Luis Franco brought into the ring with him a loaded amateur background – he was a member of the 2004 Cuban Olympic squad, after all.
The less experienced Javier Fortuna brought an undefeated record and several YouTube clip-worthy knockouts to their 10-round main event.
In a mauling bout at the Buffalo Run Casino in Miami, Okla., the two mostly wrestled and hugged their way to a split-draw.
Franco utilized his superior knowledge and technical ability to frustrate Fortuna all throughout the fight. Fortuna was outlanded, but was the one landing the bigger blows.
The most exciting part of the fight came in the first round, as the lights went off halfway through. That prompted a delay to the action. Though the two would return to fighting each other minutes later, the action didn’t hardly return.
Franco used his legs to setup a wild Fortuna for well-timed counters. Fortuna tried out stablemate Sergio Martinez’s loose style in an effort to get Franco to engage, which worked at times.
Most of the fight saw Franco tie up Fortuna, and that is where he did his best work. In the clinch, Franco was able to maul Fortuna and land punches at a decent clip. Referee Gary Ritter seemed happy to oblige Franco, often letting him get away with this for ten or fifteen seconds at a time.
Fortuna was constantly stalking Franco, and it seemed towards the end it was paying off. Franco began to stand and trade a little bit more in the late rounds, sometimes landing his best punches of the night. Fortuna would usually land the heavier shots in each round, but was largely outboxed by the classier Franco.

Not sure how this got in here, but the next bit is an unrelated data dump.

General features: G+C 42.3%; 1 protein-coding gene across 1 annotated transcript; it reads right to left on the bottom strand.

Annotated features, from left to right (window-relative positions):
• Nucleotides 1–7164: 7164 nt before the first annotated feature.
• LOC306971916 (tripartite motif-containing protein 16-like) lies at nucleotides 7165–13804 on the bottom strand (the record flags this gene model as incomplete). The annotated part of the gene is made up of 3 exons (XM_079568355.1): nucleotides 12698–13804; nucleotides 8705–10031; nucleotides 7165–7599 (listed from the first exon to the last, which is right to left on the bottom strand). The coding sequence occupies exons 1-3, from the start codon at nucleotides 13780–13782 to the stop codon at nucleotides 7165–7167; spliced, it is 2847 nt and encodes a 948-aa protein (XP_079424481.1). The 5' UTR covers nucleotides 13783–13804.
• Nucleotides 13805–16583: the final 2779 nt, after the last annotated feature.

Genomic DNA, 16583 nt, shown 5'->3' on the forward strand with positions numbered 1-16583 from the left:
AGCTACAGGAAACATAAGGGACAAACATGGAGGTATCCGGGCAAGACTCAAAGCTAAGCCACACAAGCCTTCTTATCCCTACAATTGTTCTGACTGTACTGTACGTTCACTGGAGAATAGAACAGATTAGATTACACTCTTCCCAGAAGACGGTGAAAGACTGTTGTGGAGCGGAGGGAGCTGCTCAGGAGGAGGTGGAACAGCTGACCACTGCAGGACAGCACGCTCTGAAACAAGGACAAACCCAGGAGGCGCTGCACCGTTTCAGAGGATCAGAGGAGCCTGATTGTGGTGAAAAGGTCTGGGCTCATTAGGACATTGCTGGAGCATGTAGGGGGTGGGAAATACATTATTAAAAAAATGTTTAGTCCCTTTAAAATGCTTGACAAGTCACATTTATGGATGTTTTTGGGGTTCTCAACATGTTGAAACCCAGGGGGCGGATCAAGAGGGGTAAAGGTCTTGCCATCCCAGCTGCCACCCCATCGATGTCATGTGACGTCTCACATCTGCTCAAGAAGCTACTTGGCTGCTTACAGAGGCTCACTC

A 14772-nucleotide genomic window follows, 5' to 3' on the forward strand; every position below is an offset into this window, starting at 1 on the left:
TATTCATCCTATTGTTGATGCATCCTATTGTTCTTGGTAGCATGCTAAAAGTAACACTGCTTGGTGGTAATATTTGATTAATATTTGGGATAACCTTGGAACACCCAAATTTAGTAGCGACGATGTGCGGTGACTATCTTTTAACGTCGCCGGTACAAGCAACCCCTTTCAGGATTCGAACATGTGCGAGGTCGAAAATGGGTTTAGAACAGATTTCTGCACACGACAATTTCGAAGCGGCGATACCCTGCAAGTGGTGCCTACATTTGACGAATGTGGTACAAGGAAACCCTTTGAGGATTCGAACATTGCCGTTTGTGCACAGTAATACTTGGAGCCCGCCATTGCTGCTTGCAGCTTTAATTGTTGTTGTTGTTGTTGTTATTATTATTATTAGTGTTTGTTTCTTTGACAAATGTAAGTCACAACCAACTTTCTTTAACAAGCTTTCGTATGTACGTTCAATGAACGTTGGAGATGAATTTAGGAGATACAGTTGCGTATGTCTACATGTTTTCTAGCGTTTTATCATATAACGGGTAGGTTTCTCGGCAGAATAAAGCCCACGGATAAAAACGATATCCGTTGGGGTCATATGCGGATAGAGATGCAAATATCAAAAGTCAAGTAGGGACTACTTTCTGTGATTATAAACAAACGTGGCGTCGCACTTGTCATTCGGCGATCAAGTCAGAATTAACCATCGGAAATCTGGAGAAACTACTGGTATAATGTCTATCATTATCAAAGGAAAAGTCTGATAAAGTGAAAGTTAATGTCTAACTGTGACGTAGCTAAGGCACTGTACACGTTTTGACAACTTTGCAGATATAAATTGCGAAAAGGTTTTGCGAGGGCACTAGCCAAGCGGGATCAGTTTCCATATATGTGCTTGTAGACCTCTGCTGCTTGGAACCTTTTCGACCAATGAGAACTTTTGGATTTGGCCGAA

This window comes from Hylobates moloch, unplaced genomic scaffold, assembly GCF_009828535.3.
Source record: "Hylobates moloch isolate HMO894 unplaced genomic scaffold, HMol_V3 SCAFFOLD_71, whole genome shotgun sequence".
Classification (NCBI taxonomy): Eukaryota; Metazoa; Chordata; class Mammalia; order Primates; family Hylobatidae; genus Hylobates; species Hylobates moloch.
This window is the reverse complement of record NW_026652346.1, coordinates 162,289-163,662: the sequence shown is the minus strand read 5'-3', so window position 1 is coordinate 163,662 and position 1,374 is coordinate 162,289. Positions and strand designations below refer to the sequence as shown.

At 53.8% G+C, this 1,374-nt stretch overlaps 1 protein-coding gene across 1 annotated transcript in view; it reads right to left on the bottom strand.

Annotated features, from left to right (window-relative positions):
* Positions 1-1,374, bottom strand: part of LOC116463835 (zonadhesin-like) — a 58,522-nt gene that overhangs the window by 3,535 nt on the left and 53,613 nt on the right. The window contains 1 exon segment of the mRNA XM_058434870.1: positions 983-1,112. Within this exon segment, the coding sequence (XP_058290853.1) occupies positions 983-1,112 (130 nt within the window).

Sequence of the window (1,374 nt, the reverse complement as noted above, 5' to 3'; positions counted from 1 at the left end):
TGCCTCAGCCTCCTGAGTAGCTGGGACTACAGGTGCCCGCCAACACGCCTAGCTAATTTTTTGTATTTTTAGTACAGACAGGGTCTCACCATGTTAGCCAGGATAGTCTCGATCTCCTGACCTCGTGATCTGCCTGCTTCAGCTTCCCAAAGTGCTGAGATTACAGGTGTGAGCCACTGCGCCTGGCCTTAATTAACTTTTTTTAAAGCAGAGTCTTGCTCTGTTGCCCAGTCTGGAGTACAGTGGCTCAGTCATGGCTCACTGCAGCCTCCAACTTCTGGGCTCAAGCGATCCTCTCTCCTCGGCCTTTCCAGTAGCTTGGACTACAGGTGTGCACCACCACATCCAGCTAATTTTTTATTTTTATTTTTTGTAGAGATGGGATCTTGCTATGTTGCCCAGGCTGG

With the fight up for grabs, neither guy really seized the initiative in the tenth round. When the judges read the cards, which were all over the place, the two hugged it out after the announcement of a split draw. Hugging it out is what they did for a majority of their thirty minutes in the ring, so it only seemed a natural conclusion to the fight.
The scores were wacky. Jerry Griffin had it 96-94 for Fortuna, a reasonable score. Chris Ritter had it 99-91 for Franco, which seemed a bit too generous to the Cuban. David Sutherland’s 95-95 score ruled the day, preventing the outliers from ruining the night. ESPN’s Teddy Atlas somehow had a mindboggling 99-91 score for Fortuna. The Facebook scorers had it more in line with Ritter’s odd 99-91 verdict.
It was a very strange night, not just because of the power outage.
Fortuna has turned in a couple of middling performances in two of his biggest opportunities. Against Patrick Hyland on pay-per-view in December, Fortuna was expected to dismantle his untested opponent. That didn’t happen, and the heat he had generated from previous brutal knockouts on ESPN2 had been reduced to a lukewarm response.
Fortuna regained some of that fire when he nearly dismembered overmatched Miguel Zamudio on Friday Night Fights earlier this year, but that will certainly be lost after tonight’s performance.
In a hard to watch co-main event, former welterweight titleholder Kermit Cintron (34-5-2, 28 KOs) won a ten-round unanimous decision over the unheralded Jonathan Batista (14-2, 7 KOs) in what was a lackluster affair.
One of the more physically talented welterweights of the past decade, Cintron was looking to get himself back in the mix. He fought tentatively, and his opponent found a home for wild swinging left hooks often in the early going.
Cintron could have won the fight by simply popping a jab, but was far from active. Lots of holding and clinching throughout the fight and Batista was on the receiving end of several warnings the whole way.
In the ninth, Cintron scored a questionable knockdown at the end of the round to tip the momentum his way. Cintron landed a punch and then Batista missed his follow-up, falling towards the mat. Cintron hit Batista on the way down and was credited with the dubious knockdown.
In the tenth round, Batista was docked a point on two separate occasions. The bout, however, wasn’t even close according to the judges at ringside. Though most observers on Twitter felt it a close fight other than the knockdown and points taken away, the judges saw it 99-88 and 98-89 twice.